The second part of Dan Bashaw's overview of Harel B's "On Funding" is:
Queue|Cue the Revolution (orig. copy)
Filed under: woc2006, thresholdware, SocialTech, webofchange, open source
Dan Bashaw @ 1:34 pm

Thresholdware (software that stores user transactions, then acts on them when a specific critical mass or threshold has been reached) has many applications beyond the fundraising discussed in the previous Thresholdware post [See "ThresholdWare" at] To recap, in fundraising thresholdware works like this:

[Commonly] a $100,000 project might be built out of many small donations. Using thresholdware allows users to rack a $50 donation onto their credit card, with the knowledge that it will not be processed until enough donations have come in to make the project a success. By using thresholdware, the risk of your donation disappearing into a black hole because a project does not raise enough funds to succeed is eliminated: every donation is actualized in the real world, and donors can be confident that their contribution will make a difference.

This is a powerful online fundraising approach, and I'm interested in seeing it adopted widely by NGOs.

However, the applications of thresholdware goes well beyond the economic realm. Consider this scenario, very loosely adapted from Harel B's essay On Funding: A Plan to Put the Movement on Solid Financial Ground [See for this strategic vision essay upon which both this "Queue|Cue the Revolution" and the previous "Thresholdware" blog are based]

Suppose -- hypothetically of course -- that there is a rogue superpower that intends to invade and occupy several Middle Eastern countries in 2007. Having already used up their standing army in losing two such wars, the nation in question will need to institute a military draft to carry out this latest project.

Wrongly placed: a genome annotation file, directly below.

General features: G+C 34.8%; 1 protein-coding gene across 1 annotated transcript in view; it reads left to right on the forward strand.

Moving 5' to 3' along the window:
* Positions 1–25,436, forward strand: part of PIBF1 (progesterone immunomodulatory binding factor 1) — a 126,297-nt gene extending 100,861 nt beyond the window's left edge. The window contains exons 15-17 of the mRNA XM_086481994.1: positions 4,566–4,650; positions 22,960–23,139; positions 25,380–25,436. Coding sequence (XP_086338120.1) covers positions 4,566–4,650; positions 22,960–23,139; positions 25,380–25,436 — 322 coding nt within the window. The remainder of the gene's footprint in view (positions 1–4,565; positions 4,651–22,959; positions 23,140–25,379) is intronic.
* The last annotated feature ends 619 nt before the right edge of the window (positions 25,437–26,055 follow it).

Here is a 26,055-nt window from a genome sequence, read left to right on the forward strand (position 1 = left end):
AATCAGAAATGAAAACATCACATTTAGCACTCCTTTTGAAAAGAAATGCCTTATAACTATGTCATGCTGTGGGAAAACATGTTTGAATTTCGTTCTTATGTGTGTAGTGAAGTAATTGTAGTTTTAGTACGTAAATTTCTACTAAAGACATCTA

Based on prevous history, citizens of the rogue state might decide to individually resist this military draft. They might do so in the hundreds, or even thousands, in a series of symbolic actions. The result would be a trickle of resisters, tossed into jail, or perhaps into the new camps, if numbers warranted.

For resistance to result in stopping the proposed war, it would have to be far more effective than past efforts, which invariably resulted in manageable numbers of political prisoners, and the diversion of draft resistance efforts into prisoner support campaigns.

Enter thresholdware.

On the surface, Draft Resistance is a completely separate topic from fund-raising. But they have in common the usefulness of conditionality. In the case of making donations, interactive, 'intelligent' and conditional donations are desirable because you don't want to waste your donation; you would like to be able to base your choice -- at least in part -- on what others are committed to doing.

The same applies when the stakes are higher than money. In draft resistance, a resister's effectiveness depends on how isolated they will be. Will the action merely be symbolic self-sacrifice and jail, damaging both the activist and the movement as it shifts energy from taking action to supporting jailed activists, or can thresholdware ensure that it becomes something much more?

How about if resistance simultaneously involves 100,000 other citizens, organized through an encrypted thresholdware system? A critical mass of citizens far beyond the number that can be prosecuted and jailed? Here is one way this might work, paraphrased from Harel: